Celebrating Shavuot

dualsink.jpg If you peek into the kitchens of most observant Jews you will see a double sink.  Don’t ask me how over 2,000 years Jews took “don’t cook a calf in its mother’s milk” and created a set of rules that necessitates at least two sets of dishes, crockpots, and strainers, but there you have it. 

Meat and dairy products are kept strictly apart under Jewish dietary law.  To ensure that never the twain shall meet, usually one side of the sink will be dedicated to dairy dishes and the other to utensils used for meat.  And that’s where you can learn a lot about how a family likes to eat. 

One of my closest friends uses both sides for dairy.  She likes meat, but she doesn’t like to cook it.  My grandparents only had one sink.  Let’s just say that once my grandmother proudly waved a single spoon in front of my newly married mother’s face shouting proudly “See!  I do have dairy dishes!” Being ever so balanced, my sink usually has a few dishes stacked in both sides. 

dairy-products.jpg When it comes to big holiday meals however, unless vegetarians are involved, most consider meat requisite.  Pasta is great for weekdays, but for celebrations there should be chickens, roasts, turkeys (and soups, potatoes, dessert but nevermind).  The big divide comes at Shavuot. 

For a variety of reasons, Shavout – the time of the giving of the Torah- is a dairy holiday.  Cheesecake, ice cream, stuffed manicotti, anything stuffed with cheese is proudly put on many American holiday tables. 

Coming from a family where half a roast chicken is a good midnight snack, my father tended to balk at my mother’s attempts to put out lasagna and call it a Shavuot feast.  They’ve recounted countless times their honeymoon in Morocco, which happened to coincide with Shavuot, and a specific memorable meal.  Guests sat waiting as the woman of the house brought out a tray of sweetened milk.  After taking a few sips, the milk was exchanged for water.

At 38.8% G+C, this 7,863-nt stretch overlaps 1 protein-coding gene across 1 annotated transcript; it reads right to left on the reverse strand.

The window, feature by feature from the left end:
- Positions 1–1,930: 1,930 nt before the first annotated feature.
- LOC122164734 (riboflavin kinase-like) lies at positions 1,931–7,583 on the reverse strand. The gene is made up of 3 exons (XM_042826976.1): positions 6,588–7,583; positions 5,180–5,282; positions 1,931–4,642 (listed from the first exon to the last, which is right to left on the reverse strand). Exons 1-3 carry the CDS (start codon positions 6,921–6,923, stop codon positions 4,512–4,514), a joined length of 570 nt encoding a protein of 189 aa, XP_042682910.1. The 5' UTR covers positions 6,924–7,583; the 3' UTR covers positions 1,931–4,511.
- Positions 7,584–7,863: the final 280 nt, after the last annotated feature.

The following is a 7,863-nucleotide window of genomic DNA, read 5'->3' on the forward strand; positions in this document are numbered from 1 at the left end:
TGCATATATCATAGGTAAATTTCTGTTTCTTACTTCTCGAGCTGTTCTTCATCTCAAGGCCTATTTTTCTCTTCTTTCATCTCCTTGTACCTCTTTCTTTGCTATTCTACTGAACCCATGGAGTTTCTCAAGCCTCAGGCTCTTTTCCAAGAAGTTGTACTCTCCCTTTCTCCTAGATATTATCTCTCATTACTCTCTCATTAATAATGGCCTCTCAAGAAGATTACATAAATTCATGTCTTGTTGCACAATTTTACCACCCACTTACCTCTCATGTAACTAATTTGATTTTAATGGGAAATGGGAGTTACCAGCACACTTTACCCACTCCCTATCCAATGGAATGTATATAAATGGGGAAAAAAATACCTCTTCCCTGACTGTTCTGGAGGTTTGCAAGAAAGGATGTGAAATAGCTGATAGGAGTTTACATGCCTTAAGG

dessertpastrytopping.jpgBecause dairy products can be consumed before, but never with meat, everyone rinsed their mouths out with the water and waited again.  A few minutes later, steaming platters of meat and couscous were served.  My father reminds my mother every year that this is how serving dairy on Shavuot should be accomplished.  My butter-aholic mother sighs.

To their credit, they’ve reached a compromise.  Instead of facing a cheese laden, Italian inspired feast, we turn toward Asia.  Garbanzo curries and basmati rice leave us available for copious consumption of a no compromise dessert (my father does believe in ice cream).  

Cheesecakes, buttery cookies, and ice cream are usually reserved for breakfast on holidays in my house.  Since we can’t have dairy desserts after a meaty meal under the rules of Kosher, once a year, for two days, we call them the point.  Maybe one year we’ll serve cream filled desserts before steaks, but until then the main course is just a means to an end.  A delicious, dairy end.         


Most Requested Cheesecake
Adapted from Maida Heatter’s Cakes, recipe for “Currant Cheesecake”

Pre-heat oven to 350°F

Mix two rolls of Oreos with one stick of softened butter until there are only small bits of Oreos left.
Push into parchment lined 10” spring form pan.
Refrigerate while you make the batter.

24 oz. cream cheese
4 oz. butter
1/8 tsp salt
1/2 cup granulated sugar
1 1/2 tsp vanilla extract
3 eggs

1 cup raspberries
1/2 tsp lemon zest

Using a mixer, beat cream cheese until soft and perfectly smooth.  Make sure to scrape down the sides of the bowl. 

Add salt, sugar, and vanilla.  Beat again

Add eggs one at a time, beating after each addition.

Stir in the raspberries and lemon zest if desired.

Pour into the crust and shake lightly to ensure equal distribution throughout the pan.

Bake for at least 35 minutes.  It may take up to 50 min.  DO NOT OVERBAKE.  It may have a few light brown spots but will not be brown all over.

Eat straight away with a spoon or let refrigerate at least 5 hours before trying to cut firm slices. 


Sour cream topping is another option.  Mix sour cream and sugar and spread over the top and then brown it in a broiler for 3 minutes.